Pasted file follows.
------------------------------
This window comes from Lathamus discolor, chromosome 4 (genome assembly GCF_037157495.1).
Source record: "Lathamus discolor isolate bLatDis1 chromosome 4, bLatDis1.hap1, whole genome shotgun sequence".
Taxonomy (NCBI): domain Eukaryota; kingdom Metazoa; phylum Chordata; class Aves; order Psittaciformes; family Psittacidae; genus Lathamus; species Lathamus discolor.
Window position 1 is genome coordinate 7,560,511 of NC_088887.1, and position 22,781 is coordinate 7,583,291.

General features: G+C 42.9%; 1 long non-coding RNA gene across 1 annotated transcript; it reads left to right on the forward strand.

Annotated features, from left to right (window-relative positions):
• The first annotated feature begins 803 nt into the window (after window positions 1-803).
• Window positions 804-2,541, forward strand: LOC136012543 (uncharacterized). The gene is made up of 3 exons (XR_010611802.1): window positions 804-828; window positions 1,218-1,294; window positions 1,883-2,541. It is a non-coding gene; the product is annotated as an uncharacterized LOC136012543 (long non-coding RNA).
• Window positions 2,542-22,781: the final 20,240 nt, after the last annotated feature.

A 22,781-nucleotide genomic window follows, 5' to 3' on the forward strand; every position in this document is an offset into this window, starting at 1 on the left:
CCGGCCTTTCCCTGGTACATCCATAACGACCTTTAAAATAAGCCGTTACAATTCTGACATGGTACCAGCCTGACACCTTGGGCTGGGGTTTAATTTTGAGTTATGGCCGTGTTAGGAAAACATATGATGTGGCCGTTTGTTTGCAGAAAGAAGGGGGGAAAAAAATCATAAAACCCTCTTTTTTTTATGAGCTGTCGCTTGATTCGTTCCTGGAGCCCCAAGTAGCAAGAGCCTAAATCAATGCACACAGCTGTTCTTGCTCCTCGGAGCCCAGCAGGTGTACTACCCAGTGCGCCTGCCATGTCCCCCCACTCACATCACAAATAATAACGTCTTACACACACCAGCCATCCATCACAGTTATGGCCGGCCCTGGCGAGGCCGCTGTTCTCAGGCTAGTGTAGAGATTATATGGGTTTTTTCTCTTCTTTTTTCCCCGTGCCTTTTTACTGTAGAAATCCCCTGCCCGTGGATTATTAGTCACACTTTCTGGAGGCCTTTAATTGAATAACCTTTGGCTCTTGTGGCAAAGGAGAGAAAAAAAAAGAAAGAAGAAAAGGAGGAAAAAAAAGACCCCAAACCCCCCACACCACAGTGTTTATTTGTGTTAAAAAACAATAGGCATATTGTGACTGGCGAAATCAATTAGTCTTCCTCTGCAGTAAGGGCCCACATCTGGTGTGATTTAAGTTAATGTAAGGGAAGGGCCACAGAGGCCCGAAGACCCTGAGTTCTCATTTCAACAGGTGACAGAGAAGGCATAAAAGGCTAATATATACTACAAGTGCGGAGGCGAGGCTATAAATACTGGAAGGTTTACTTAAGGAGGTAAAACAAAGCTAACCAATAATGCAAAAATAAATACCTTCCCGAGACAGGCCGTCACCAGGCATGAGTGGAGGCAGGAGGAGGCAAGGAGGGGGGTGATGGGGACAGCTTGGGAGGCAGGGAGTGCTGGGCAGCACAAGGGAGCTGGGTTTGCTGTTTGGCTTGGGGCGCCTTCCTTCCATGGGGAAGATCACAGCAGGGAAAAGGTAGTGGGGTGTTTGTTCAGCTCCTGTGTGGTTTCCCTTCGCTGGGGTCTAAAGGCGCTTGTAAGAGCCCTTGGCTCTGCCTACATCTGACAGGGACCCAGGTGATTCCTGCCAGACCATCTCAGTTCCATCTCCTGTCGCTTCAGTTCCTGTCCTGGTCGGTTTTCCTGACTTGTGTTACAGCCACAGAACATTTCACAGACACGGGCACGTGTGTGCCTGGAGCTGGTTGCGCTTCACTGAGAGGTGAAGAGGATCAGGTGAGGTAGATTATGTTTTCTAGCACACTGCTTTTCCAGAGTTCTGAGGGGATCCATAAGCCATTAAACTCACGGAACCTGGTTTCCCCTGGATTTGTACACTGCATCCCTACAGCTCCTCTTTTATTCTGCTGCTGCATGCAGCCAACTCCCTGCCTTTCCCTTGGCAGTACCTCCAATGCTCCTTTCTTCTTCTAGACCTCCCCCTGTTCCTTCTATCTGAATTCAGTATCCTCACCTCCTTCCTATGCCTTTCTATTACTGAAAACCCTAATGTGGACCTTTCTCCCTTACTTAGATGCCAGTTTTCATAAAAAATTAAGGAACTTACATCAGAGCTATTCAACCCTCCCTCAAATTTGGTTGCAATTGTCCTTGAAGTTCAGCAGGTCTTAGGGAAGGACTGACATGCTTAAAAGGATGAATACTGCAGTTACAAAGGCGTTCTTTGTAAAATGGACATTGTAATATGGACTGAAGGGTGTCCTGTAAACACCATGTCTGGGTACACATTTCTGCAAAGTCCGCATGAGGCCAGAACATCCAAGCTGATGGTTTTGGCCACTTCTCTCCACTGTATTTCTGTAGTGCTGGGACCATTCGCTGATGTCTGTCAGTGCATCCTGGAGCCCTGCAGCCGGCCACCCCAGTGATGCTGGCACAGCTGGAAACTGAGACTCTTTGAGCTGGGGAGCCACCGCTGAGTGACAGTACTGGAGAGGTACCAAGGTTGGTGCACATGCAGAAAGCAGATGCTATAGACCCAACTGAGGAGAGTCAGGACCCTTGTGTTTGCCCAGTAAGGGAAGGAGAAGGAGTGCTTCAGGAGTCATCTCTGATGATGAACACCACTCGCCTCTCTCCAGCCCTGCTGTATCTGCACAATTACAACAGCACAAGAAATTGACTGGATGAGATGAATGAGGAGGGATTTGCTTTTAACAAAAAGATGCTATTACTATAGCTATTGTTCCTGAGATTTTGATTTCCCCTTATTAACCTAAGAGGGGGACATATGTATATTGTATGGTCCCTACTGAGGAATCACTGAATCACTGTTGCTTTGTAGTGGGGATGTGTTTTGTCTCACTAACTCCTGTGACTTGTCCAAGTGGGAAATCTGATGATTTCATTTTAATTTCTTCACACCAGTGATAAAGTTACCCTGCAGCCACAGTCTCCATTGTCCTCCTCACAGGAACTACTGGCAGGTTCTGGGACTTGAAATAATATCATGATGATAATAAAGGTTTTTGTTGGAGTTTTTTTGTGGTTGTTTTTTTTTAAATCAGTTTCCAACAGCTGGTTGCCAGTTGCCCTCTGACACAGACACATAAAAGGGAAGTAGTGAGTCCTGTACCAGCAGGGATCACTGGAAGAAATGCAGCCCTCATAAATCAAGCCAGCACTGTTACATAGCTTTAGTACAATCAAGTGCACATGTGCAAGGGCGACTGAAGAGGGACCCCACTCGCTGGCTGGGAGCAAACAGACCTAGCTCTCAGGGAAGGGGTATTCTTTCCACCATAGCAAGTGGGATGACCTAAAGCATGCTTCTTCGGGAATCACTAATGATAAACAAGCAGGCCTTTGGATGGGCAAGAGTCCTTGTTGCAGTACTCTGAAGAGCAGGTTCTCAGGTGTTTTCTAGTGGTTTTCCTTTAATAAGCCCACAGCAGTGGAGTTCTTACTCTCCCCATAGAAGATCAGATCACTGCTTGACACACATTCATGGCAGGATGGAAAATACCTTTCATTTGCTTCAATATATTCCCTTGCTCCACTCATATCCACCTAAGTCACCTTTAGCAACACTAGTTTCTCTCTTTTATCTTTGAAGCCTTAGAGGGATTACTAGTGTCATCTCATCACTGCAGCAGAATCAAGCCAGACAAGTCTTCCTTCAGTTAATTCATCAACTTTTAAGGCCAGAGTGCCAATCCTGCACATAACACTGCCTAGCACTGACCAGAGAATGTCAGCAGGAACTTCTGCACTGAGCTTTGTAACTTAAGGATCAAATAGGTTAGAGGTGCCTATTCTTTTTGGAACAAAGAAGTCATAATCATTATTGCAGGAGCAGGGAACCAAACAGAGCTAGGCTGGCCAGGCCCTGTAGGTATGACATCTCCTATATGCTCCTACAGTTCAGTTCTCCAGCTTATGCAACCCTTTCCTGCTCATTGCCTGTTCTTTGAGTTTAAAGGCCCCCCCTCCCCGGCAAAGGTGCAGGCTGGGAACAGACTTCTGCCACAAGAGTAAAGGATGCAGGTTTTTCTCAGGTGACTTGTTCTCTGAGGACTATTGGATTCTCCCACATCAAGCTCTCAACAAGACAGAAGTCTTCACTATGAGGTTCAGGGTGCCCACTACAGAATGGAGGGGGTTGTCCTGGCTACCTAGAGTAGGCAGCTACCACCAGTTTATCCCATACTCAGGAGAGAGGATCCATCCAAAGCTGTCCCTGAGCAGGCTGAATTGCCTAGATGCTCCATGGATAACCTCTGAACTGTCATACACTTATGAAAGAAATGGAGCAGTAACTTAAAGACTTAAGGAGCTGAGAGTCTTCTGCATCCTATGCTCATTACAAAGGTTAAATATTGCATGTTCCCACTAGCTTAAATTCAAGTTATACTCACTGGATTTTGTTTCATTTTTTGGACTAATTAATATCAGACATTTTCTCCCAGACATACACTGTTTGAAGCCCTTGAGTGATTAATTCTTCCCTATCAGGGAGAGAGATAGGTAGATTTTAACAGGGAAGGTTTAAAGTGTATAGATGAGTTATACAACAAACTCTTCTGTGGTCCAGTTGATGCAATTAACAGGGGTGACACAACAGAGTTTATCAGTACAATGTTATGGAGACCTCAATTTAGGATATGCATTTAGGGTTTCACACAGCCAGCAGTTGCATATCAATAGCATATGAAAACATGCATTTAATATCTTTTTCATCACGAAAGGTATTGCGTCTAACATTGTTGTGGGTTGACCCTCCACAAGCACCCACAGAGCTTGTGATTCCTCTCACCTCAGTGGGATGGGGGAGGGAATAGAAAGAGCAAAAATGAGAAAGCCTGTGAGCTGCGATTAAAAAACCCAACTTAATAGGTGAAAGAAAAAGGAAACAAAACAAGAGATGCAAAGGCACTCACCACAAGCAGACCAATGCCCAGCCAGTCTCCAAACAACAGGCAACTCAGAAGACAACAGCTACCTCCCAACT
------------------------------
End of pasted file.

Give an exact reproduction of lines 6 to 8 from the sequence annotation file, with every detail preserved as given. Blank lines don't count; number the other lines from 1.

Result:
Annotated features, from left to right (window-relative positions):
• The first annotated feature begins 803 nt into the window (after window positions 1-803).
• Window positions 804-2,541, forward strand: LOC136012543 (uncharacterized). The gene is made up of 3 exons (XR_010611802.1): window positions 804-828; window positions 1,218-1,294; window positions 1,883-2,541. It is a non-coding gene; the product is annotated as an uncharacterized LOC136012543 (long non-coding RNA).